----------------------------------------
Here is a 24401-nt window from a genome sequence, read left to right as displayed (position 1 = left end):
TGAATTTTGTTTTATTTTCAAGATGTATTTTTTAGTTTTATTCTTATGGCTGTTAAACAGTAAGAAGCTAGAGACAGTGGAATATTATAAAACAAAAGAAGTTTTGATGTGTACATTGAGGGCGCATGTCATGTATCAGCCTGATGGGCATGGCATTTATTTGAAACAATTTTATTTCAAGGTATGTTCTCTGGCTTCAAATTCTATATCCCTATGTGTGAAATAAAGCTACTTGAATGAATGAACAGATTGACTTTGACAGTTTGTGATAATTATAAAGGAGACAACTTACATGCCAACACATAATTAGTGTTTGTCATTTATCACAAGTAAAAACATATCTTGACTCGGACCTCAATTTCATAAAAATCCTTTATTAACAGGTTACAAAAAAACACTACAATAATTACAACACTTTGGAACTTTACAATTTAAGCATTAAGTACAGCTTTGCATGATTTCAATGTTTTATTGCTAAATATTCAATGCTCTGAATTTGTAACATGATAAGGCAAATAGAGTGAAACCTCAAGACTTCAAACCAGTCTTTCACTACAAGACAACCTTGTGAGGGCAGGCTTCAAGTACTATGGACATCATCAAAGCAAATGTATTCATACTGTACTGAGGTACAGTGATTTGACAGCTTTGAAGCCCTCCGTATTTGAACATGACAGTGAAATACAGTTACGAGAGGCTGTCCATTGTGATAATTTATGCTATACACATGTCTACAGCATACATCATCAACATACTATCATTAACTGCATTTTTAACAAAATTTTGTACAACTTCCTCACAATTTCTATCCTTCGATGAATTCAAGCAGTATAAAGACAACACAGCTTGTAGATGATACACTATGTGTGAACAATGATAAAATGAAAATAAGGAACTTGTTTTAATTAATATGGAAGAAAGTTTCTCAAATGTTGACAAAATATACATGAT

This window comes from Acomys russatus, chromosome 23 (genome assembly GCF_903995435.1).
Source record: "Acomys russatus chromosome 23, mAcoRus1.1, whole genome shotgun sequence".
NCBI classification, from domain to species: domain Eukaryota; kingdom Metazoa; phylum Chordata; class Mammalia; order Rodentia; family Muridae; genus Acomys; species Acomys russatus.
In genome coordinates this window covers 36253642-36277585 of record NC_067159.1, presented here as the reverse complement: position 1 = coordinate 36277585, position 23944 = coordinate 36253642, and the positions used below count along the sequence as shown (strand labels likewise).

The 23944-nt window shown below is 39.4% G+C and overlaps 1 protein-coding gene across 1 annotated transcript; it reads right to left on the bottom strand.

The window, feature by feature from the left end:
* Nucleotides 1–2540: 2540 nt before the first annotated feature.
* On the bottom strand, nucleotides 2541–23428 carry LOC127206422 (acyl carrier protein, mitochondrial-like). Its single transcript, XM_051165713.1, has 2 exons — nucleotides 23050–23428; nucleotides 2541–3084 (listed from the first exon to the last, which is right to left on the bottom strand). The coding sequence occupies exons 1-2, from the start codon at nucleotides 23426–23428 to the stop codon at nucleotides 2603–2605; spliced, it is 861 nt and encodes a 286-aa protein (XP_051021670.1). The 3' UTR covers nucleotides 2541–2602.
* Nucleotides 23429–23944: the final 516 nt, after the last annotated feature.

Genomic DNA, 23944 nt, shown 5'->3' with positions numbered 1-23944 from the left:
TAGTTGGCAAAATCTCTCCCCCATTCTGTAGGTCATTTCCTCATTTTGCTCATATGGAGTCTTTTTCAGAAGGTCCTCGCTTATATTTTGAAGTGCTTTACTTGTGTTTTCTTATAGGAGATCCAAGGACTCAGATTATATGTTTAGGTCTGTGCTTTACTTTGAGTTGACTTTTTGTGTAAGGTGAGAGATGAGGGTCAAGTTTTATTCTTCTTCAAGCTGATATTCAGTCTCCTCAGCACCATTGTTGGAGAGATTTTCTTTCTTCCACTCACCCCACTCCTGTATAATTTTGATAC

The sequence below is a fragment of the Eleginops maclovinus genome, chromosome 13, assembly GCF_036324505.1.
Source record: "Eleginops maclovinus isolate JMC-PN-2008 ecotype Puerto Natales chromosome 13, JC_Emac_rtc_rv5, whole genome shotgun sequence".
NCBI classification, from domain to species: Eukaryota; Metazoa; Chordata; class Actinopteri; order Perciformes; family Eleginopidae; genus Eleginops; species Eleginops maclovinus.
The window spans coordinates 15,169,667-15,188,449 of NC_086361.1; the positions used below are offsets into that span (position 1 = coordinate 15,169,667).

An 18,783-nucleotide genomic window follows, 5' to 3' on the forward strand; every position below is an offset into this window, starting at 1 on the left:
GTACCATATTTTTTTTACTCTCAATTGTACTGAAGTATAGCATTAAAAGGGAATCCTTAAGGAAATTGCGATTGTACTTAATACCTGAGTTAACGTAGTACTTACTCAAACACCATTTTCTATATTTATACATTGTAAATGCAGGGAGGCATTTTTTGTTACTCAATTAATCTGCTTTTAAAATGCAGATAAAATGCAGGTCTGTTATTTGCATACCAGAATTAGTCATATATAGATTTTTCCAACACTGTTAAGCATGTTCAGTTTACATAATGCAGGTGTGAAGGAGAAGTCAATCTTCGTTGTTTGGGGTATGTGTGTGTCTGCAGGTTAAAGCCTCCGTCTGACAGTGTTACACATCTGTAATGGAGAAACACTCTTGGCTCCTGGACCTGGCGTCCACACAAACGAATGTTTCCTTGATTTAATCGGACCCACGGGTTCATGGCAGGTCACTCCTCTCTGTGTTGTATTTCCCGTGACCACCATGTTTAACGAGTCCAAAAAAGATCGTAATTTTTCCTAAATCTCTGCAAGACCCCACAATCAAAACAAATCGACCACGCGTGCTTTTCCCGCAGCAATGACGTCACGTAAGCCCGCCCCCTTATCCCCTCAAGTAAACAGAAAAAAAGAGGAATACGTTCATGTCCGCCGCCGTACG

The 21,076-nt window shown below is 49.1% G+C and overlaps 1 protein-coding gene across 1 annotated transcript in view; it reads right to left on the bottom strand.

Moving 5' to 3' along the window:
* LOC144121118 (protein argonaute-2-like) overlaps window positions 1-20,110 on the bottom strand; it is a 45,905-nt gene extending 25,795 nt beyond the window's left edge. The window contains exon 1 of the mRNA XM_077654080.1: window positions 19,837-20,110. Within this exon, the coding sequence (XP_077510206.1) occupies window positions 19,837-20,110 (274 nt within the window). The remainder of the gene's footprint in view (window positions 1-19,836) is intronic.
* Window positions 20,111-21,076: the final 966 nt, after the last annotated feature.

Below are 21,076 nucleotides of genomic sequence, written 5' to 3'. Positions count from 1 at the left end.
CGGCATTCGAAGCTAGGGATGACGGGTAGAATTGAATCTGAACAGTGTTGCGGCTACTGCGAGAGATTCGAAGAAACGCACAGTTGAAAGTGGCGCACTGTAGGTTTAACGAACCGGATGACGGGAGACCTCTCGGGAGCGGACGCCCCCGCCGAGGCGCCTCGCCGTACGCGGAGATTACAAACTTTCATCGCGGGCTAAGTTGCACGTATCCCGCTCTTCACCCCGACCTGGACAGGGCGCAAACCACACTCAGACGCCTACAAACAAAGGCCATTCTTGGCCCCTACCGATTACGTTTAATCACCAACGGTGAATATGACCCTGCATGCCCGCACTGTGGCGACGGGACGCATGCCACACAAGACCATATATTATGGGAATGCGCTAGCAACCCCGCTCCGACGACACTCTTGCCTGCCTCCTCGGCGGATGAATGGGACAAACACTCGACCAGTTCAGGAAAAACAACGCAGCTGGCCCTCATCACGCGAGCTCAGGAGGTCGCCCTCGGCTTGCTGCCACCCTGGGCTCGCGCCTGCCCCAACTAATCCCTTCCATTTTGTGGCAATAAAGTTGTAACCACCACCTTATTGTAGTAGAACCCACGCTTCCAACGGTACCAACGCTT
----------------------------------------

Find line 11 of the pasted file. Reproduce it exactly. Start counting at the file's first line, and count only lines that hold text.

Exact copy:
* Nucleotides 23429–23944: the final 516 nt, after the last annotated feature.